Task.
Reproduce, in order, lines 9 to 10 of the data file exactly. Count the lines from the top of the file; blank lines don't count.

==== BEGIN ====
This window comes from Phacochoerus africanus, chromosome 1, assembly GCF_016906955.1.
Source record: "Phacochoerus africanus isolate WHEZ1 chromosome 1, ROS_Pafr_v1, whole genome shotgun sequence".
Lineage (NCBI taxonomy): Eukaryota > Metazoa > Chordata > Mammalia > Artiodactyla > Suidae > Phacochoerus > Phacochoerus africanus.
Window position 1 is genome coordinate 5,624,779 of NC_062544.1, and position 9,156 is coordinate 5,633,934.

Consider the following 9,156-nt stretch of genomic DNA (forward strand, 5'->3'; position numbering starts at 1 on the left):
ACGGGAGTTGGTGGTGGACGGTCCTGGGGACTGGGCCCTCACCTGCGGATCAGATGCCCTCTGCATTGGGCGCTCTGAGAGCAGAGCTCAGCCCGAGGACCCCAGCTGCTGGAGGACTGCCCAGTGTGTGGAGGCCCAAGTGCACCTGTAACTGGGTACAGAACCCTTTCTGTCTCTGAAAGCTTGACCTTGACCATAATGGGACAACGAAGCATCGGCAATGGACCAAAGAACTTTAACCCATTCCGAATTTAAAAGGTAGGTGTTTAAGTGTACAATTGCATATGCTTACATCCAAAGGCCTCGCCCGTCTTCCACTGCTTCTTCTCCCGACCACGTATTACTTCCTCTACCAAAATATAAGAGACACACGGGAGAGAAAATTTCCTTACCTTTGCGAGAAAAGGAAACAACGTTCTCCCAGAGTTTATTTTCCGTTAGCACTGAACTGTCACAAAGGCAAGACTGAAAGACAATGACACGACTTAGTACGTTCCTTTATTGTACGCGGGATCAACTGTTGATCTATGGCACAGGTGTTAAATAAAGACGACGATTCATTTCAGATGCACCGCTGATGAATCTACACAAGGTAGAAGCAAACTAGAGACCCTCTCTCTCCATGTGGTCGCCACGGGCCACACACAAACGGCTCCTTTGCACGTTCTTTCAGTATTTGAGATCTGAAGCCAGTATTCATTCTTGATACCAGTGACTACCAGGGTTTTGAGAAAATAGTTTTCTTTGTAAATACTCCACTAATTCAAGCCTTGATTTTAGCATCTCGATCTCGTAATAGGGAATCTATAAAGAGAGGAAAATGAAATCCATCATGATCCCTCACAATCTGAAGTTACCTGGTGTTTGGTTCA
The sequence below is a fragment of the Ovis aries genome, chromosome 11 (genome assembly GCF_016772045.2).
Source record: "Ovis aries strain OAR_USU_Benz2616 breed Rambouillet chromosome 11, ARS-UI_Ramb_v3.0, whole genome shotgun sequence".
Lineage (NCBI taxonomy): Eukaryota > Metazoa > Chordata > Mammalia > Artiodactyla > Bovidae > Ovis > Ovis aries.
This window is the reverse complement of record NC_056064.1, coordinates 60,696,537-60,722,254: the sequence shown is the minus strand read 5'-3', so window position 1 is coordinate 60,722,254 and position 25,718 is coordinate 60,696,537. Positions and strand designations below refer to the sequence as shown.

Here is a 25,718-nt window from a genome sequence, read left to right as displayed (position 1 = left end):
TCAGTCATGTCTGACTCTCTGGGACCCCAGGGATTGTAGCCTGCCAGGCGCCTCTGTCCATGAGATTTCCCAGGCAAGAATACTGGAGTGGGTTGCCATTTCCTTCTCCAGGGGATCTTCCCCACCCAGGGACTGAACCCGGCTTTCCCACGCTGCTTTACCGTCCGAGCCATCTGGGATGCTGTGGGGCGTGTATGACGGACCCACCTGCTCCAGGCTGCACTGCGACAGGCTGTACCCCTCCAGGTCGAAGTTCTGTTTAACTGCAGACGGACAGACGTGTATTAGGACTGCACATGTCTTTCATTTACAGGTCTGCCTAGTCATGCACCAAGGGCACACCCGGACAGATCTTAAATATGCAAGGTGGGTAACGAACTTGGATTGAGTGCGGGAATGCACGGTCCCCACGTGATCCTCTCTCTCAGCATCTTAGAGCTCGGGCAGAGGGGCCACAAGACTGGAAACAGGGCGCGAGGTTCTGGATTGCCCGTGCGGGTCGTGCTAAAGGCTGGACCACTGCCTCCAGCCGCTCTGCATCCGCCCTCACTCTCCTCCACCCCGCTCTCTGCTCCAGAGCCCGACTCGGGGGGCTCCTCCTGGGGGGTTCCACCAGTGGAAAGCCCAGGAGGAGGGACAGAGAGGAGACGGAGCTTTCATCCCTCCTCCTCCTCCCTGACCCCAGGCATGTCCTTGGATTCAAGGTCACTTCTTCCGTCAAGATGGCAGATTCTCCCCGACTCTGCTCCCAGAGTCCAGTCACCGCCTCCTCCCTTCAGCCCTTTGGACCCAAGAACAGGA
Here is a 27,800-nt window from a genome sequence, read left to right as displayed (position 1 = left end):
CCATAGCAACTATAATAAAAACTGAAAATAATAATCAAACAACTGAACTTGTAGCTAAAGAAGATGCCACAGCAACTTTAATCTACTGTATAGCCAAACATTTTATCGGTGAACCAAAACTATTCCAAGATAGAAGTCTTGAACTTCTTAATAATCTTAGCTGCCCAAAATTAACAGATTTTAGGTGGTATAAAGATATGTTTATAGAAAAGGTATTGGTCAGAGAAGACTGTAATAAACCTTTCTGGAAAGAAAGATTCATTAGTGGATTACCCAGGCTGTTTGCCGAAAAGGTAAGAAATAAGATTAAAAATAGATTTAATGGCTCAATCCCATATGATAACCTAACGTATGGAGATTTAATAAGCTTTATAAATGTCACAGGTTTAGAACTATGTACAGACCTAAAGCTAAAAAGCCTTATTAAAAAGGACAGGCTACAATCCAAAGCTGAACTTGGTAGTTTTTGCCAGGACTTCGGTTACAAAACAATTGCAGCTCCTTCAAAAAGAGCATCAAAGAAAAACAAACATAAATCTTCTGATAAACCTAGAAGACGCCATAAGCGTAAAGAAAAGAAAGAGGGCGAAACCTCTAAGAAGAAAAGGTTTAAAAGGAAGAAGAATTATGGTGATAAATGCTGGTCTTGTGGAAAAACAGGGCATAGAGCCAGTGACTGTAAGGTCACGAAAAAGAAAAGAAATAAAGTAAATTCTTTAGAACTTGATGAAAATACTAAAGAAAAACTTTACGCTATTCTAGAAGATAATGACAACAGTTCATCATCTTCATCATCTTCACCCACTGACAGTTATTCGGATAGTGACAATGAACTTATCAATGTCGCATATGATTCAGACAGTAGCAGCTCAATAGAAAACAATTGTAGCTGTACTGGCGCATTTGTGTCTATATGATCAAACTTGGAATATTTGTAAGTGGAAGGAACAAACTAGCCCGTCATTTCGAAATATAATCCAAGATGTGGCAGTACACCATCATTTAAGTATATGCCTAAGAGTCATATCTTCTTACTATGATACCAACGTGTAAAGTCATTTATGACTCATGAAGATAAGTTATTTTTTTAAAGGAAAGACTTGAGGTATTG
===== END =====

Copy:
Lineage (NCBI taxonomy): Eukaryota > Metazoa > Chordata > Mammalia > Artiodactyla > Bovidae > Ovis > Ovis aries.
This window is the reverse complement of record NC_056064.1, coordinates 60,696,537-60,722,254: the sequence shown is the minus strand read 5'-3', so window position 1 is coordinate 60,722,254 and position 25,718 is coordinate 60,696,537. Positions and strand designations below refer to the sequence as shown.